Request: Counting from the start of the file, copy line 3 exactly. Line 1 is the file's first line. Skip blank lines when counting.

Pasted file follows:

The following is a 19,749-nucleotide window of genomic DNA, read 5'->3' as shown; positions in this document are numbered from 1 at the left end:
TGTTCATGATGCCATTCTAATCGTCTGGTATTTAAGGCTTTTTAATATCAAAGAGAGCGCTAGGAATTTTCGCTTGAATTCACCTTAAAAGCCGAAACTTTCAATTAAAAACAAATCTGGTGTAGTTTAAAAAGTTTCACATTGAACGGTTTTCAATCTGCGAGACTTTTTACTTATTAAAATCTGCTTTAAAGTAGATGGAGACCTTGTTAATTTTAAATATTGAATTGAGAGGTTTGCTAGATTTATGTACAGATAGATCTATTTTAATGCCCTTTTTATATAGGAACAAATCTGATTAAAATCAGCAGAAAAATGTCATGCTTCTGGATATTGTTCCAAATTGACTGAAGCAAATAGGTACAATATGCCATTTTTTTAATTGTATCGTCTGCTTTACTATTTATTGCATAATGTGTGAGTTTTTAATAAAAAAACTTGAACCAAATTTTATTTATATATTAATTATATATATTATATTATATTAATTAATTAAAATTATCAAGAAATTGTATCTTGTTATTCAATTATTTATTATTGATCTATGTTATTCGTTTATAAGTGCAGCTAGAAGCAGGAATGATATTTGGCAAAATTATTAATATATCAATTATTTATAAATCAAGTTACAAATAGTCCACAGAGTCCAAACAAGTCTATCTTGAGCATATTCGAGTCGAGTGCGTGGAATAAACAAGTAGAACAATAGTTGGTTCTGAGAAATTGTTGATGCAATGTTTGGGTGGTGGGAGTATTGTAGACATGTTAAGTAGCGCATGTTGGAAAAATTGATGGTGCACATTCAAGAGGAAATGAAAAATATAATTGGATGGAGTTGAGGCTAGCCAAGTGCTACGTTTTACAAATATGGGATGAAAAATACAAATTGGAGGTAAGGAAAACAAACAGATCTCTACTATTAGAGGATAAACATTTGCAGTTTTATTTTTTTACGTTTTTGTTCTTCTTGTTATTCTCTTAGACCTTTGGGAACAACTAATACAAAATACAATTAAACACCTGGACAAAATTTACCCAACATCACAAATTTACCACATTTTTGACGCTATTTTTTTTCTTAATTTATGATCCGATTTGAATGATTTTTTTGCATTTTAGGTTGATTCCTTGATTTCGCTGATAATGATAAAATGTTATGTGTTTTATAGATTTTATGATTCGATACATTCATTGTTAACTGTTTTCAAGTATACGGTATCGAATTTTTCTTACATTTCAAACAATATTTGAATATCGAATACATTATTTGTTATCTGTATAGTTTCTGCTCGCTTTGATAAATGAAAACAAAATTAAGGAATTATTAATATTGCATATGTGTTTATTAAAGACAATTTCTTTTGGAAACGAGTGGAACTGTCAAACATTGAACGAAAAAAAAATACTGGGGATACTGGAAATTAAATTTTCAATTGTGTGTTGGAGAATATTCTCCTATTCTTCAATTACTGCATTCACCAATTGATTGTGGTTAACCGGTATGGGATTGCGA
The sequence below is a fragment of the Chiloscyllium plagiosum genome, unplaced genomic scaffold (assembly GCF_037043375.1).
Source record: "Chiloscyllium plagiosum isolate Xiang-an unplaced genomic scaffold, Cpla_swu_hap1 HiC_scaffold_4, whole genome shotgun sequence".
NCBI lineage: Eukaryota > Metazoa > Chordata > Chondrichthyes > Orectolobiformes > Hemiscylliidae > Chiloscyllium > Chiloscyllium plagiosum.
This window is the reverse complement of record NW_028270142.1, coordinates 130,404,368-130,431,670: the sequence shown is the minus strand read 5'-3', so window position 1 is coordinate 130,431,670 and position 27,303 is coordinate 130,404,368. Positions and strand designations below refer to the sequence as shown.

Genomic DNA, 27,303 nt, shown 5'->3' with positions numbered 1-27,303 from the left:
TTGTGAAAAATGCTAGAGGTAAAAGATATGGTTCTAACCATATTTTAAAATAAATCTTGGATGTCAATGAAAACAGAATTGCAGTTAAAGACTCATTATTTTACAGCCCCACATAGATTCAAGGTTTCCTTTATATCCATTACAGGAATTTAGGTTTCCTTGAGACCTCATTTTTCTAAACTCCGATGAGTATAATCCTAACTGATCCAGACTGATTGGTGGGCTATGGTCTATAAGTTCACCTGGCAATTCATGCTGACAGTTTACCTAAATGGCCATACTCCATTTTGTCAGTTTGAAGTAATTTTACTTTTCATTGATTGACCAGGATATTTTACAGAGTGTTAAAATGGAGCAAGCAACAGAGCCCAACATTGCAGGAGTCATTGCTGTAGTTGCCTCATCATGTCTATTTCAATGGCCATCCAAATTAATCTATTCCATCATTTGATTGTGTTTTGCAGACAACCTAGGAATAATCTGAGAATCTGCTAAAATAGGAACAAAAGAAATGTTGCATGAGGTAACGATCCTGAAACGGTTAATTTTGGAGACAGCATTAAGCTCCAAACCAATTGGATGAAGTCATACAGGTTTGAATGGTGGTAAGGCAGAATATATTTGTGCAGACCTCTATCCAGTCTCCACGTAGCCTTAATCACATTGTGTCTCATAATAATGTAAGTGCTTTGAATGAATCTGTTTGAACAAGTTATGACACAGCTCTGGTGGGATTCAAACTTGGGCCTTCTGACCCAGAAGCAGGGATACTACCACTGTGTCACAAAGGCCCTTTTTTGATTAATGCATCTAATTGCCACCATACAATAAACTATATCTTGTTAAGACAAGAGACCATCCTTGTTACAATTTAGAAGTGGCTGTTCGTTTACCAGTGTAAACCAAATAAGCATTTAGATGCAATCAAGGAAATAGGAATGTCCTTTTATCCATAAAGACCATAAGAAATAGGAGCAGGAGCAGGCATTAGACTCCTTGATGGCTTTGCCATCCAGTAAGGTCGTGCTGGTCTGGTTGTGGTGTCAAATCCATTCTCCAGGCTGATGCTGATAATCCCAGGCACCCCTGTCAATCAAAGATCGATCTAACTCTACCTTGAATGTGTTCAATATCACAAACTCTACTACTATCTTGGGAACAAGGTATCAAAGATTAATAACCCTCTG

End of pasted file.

The sequence below is a fragment of the Chiloscyllium plagiosum genome, unplaced genomic scaffold (assembly GCF_037043375.1).